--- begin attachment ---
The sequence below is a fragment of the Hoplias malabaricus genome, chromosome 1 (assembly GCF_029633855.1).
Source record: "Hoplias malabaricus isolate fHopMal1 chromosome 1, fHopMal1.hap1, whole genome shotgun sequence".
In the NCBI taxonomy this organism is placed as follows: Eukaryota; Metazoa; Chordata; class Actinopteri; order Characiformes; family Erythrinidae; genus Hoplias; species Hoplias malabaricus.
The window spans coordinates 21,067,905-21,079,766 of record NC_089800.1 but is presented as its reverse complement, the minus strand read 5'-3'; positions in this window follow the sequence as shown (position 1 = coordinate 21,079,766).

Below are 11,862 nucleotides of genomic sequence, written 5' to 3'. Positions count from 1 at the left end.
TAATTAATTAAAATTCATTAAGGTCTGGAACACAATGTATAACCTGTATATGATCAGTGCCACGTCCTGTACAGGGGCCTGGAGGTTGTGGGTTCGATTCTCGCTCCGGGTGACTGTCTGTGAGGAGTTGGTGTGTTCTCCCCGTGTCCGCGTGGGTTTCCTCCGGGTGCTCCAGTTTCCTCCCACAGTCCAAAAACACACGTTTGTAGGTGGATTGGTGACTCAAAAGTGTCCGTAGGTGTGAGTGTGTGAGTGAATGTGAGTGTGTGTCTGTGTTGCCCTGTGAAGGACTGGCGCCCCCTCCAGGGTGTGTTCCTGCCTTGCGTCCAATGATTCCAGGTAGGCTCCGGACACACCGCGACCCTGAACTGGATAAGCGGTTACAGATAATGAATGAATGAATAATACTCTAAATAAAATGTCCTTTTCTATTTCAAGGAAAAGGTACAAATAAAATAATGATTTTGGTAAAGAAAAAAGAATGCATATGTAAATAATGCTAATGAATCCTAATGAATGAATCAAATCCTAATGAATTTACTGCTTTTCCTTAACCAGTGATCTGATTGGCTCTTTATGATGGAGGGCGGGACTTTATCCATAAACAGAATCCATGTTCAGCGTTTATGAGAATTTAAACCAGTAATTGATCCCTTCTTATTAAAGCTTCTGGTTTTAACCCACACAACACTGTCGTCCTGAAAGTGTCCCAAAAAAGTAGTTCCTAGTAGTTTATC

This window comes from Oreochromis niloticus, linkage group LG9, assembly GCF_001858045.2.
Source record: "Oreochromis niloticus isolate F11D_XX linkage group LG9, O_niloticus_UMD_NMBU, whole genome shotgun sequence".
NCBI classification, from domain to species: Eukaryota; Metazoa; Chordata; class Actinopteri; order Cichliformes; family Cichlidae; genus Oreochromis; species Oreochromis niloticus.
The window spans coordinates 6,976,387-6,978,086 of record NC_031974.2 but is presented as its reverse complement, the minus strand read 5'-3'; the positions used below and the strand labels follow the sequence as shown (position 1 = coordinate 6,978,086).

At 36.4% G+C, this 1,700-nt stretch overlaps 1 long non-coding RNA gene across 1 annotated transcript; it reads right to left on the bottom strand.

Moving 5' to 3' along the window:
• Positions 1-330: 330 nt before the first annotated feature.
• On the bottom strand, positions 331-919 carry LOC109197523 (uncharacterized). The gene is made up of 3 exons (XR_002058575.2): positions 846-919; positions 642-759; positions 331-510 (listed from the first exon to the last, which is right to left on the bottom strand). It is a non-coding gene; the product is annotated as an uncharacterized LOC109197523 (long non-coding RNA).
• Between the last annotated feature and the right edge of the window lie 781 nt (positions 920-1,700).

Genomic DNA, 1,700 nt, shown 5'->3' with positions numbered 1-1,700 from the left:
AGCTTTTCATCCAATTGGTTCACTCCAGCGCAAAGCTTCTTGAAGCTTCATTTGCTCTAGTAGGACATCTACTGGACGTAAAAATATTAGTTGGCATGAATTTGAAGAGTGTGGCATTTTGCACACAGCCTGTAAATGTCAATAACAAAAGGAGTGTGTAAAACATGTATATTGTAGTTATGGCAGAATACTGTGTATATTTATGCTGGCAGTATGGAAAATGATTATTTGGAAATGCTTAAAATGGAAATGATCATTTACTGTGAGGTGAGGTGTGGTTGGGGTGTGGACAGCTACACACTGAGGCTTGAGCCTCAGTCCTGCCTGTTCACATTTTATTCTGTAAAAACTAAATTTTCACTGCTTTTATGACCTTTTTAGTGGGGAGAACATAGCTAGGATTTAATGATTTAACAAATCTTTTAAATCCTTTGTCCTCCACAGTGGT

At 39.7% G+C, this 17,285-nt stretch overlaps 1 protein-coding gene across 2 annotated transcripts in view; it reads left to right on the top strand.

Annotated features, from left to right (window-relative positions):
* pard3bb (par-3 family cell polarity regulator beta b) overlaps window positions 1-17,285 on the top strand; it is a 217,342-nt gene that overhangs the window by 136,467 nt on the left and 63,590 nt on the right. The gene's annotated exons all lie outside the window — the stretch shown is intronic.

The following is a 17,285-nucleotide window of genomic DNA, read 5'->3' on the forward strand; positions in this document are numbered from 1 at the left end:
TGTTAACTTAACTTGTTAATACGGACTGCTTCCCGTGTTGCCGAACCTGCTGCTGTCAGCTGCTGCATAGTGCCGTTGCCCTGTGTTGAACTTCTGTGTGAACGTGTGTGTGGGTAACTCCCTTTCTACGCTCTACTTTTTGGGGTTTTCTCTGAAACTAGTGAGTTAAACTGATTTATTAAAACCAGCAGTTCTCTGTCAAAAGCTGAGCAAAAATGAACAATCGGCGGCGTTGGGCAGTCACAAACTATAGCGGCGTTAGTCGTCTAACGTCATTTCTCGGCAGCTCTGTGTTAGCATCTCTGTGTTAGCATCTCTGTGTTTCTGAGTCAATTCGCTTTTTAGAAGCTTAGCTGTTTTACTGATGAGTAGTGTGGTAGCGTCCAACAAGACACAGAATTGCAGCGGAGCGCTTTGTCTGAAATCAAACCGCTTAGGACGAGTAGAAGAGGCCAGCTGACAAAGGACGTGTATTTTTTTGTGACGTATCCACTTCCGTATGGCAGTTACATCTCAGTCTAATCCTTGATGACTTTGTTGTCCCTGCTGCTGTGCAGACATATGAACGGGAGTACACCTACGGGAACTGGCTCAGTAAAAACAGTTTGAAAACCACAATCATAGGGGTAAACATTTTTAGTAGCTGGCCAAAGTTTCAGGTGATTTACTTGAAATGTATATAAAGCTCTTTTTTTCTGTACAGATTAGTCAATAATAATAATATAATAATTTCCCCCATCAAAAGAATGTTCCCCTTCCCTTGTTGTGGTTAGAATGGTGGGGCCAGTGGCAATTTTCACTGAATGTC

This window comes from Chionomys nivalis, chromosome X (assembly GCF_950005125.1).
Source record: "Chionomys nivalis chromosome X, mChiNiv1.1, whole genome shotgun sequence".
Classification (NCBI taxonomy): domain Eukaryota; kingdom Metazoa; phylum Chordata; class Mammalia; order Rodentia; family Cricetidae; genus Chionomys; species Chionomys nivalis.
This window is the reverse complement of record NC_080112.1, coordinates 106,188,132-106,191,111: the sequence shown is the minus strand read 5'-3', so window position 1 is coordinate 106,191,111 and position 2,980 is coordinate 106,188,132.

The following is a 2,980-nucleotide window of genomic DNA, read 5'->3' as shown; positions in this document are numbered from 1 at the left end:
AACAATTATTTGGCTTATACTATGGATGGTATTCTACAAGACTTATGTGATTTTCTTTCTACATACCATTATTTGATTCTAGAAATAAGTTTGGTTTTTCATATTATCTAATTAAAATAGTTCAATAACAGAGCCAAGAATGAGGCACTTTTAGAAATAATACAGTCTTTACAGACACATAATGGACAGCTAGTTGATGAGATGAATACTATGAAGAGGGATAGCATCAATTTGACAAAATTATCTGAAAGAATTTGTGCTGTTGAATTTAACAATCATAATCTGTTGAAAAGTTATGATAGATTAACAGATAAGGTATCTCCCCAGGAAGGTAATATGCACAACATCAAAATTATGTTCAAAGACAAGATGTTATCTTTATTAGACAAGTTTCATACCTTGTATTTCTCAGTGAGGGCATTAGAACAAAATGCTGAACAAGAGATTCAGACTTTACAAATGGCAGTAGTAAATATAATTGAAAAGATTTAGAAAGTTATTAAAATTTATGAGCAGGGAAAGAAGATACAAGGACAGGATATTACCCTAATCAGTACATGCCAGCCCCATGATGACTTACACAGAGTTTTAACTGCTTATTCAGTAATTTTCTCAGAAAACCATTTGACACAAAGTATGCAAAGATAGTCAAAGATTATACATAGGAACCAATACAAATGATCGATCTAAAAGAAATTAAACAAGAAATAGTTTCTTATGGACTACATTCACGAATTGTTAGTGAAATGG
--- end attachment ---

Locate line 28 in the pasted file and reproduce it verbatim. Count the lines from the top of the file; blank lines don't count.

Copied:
AACAATTATTTGGCTTATACTATGGATGGTATTCTACAAGACTTATGTGATTTTCTTTCTACATACCATTATTTGATTCTAGAAATAAGTTTGGTTTTTCATATTATCTAATTAAAATAGTTCAATAACAGAGCCAAGAATGAGGCACTTTTAGAAATAATACAGTCTTTACAGACACATAATGGACAGCTAGTTGATGAGATGAATACTATGAAGAGGGATAGCATCAATTTGACAAAATTATCTGAAAGAATTTGTGCTGTTGAATTTAACAATCATAATCTGTTGAAAAGTTATGATAGATTAACAGATAAGGTATCTCCCCAGGAAGGTAATATGCACAACATCAAAATTATGTTCAAAGACAAGATGTTATCTTTATTAGACAAGTTTCATACCTTGTATTTCTCAGTGAGGGCATTAGAACAAAATGCTGAACAAGAGATTCAGACTTTACAAATGGCAGTAGTAAATATAATTGAAAAGATTTAGAAAGTTATTAAAATTTATGAGCAGGGAAAGAAGATACAAGGACAGGATATTACCCTAATCAGTACATGCCAGCCCCATGATGACTTACACAGAGTTTTAACTGCTTATTCAGTAATTTTCTCAGAAAACCATTTGACACAAAGTATGCAAAGATAGTCAAAGATTATACATAGGAACCAATACAAATGATCGATCTAAAAGAAATTAAACAAGAAATAGTTTCTTATGGACTACATTCACGAATTGTTAGTGAAATGG